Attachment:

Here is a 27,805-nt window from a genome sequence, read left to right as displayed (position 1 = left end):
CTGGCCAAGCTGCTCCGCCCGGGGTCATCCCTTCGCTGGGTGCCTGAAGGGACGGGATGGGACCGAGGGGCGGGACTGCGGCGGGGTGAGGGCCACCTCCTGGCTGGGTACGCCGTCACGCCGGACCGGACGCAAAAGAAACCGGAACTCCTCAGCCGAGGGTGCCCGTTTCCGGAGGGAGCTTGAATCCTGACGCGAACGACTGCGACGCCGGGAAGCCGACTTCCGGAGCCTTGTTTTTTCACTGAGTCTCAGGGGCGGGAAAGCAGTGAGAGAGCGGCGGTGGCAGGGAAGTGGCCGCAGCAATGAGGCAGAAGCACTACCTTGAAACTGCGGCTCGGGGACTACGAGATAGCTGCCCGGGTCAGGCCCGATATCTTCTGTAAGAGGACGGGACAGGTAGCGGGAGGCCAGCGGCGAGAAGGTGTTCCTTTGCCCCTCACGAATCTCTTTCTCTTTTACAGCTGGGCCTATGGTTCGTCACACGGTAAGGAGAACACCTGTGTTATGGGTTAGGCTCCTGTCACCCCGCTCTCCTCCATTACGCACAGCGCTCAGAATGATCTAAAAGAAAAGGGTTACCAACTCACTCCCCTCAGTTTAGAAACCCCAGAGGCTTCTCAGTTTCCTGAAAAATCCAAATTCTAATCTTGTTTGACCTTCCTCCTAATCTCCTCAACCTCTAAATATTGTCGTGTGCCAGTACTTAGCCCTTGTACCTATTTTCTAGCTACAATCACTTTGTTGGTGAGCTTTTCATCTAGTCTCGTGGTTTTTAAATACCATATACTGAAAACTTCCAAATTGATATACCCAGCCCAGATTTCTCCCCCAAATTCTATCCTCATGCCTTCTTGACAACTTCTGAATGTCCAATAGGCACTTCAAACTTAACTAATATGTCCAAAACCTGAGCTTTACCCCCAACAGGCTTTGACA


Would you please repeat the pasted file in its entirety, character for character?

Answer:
Here is a 27,805-nt window from a genome sequence, read left to right as displayed (position 1 = left end):
CTGGCCAAGCTGCTCCGCCCGGGGTCATCCCTTCGCTGGGTGCCTGAAGGGACGGGATGGGACCGAGGGGCGGGACTGCGGCGGGGTGAGGGCCACCTCCTGGCTGGGTACGCCGTCACGCCGGACCGGACGCAAAAGAAACCGGAACTCCTCAGCCGAGGGTGCCCGTTTCCGGAGGGAGCTTGAATCCTGACGCGAACGACTGCGACGCCGGGAAGCCGACTTCCGGAGCCTTGTTTTTTCACTGAGTCTCAGGGGCGGGAAAGCAGTGAGAGAGCGGCGGTGGCAGGGAAGTGGCCGCAGCAATGAGGCAGAAGCACTACCTTGAAACTGCGGCTCGGGGACTACGAGATAGCTGCCCGGGTCAGGCCCGATATCTTCTGTAAGAGGACGGGACAGGTAGCGGGAGGCCAGCGGCGAGAAGGTGTTCCTTTGCCCCTCACGAATCTCTTTCTCTTTTACAGCTGGGCCTATGGTTCGTCACACGGTAAGGAGAACACCTGTGTTATGGGTTAGGCTCCTGTCACCCCGCTCTCCTCCATTACGCACAGCGCTCAGAATGATCTAAAAGAAAAGGGTTACCAACTCACTCCCCTCAGTTTAGAAACCCCAGAGGCTTCTCAGTTTCCTGAAAAATCCAAATTCTAATCTTGTTTGACCTTCCTCCTAATCTCCTCAACCTCTAAATATTGTCGTGTGCCAGTACTTAGCCCTTGTACCTATTTTCTAGCTACAATCACTTTGTTGGTGAGCTTTTCATCTAGTCTCGTGGTTTTTAAATACCATATACTGAAAACTTCCAAATTGATATACCCAGCCCAGATTTCTCCCCCAAATTCTATCCTCATGCCTTCTTGACAACTTCTGAATGTCCAATAGGCACTTCAAACTTAACTAATATGTCCAAAACCTGAGCTTTACCCCCAACAGGCTTTGACA